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Toronto, ON, M4M 3H3





“Aqjangajuk, who began carving in the lae 1950’s, does not do a great deal of detailing; instead he works for a total effect, concentrating on special interaction, expressive qualities and overall from.  While some of his carvings of human and animal subjects are compact, robust, solid and static, others are more open, outwardly thrusting, dynamic forms.  His only print, “Wounded Caribou” (1961) is a very effective portrayal of an animal stricken by a hunter’s arrow.”*

Aqjangajuk Shaa is the grandson of Kiakshuk, and the only child of Munamee Shaa, who was a carver and Paunichea, who was a well-known graphic artists.  His wife, Kilabuk Shaa, is also a carver. Three of their sons, Pudalik, Qiatsuq and Qavavau Shaa are also carvers in Cape Dorset.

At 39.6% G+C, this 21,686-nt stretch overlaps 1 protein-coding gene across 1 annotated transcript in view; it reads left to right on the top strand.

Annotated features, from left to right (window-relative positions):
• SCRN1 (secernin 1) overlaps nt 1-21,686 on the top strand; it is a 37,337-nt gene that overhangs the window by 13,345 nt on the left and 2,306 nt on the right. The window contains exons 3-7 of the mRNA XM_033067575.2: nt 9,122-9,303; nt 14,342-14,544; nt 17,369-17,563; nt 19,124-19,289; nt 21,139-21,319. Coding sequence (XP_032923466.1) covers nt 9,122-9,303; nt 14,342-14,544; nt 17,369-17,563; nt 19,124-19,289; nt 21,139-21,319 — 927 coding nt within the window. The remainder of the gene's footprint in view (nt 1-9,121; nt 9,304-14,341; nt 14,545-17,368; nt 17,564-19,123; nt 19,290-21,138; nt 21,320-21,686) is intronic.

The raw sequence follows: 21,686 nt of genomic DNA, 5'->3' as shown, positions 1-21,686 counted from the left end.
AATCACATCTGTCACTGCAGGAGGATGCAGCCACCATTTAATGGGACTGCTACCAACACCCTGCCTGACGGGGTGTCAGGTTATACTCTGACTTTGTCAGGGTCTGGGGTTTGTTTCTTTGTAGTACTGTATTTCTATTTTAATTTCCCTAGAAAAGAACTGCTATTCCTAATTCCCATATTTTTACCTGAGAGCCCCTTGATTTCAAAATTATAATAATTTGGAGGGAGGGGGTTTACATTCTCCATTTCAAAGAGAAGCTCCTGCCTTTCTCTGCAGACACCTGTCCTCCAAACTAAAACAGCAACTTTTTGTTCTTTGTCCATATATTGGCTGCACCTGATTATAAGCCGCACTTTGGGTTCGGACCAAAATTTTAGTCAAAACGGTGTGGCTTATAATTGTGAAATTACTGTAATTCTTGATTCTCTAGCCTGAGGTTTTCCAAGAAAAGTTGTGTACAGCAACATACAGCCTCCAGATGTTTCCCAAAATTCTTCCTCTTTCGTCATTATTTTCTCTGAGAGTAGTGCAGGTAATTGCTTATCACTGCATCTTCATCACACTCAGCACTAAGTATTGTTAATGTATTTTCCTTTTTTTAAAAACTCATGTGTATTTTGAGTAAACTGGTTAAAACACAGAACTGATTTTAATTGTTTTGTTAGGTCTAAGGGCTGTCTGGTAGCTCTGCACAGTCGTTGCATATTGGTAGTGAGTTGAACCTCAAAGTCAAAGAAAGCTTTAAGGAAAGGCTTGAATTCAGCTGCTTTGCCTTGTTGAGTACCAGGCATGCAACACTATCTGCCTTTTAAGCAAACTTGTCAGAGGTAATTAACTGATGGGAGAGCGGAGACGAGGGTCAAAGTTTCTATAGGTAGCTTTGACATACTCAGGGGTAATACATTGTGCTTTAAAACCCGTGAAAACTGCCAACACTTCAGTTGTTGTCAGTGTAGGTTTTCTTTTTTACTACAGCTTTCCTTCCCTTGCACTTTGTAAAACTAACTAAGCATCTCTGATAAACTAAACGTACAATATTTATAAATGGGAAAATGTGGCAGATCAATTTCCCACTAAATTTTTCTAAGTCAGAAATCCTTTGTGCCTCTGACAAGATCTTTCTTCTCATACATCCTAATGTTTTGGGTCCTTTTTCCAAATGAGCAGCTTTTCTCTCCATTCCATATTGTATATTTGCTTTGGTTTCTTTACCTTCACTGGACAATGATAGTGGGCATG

*Jean Blodgett, “The Canadian Encyclopedia” (Edmonton: Hurtig Publishers, 1985), Page 68.


6656L Bear, 2017 Serpentinite H9.5” x W2.5” x D 9”

6711I Transformation, 2014 Serpentinite H10.5” x  W9.5” x D 6.5”

6734I Bird with Fish, 2014 Serpentinite H18” x W11.5” x D7.5”

6898L Bear, 2017 Serpentinite H16.5” x  W14” x D8”

6901K Transformation, 2016 Serpentinite H 10” x W14.5” x  D 4”

6923L Dancing Bear, 2017 Serpentinite H17.5” x W8” x D8”

6944L  Walrus, 2017 Serpentinite, antler H8.5” x W15” x  D11”

6985L Dancing Walrus,  2017 Serpentinite, antler H16” x W17” x  D7”


7045L Dancing Walrus, 2017 Serpentinite, ivory H12” x W11.5” x  D8”

7319H Dancing Walrus, 2013 Serpentinite, antler H 9” x  W 10.5” x  D 6”


7116L Dancing Walrus, 2017 Serpentinite,ivory H14.5” x  W 12.5” x D 8”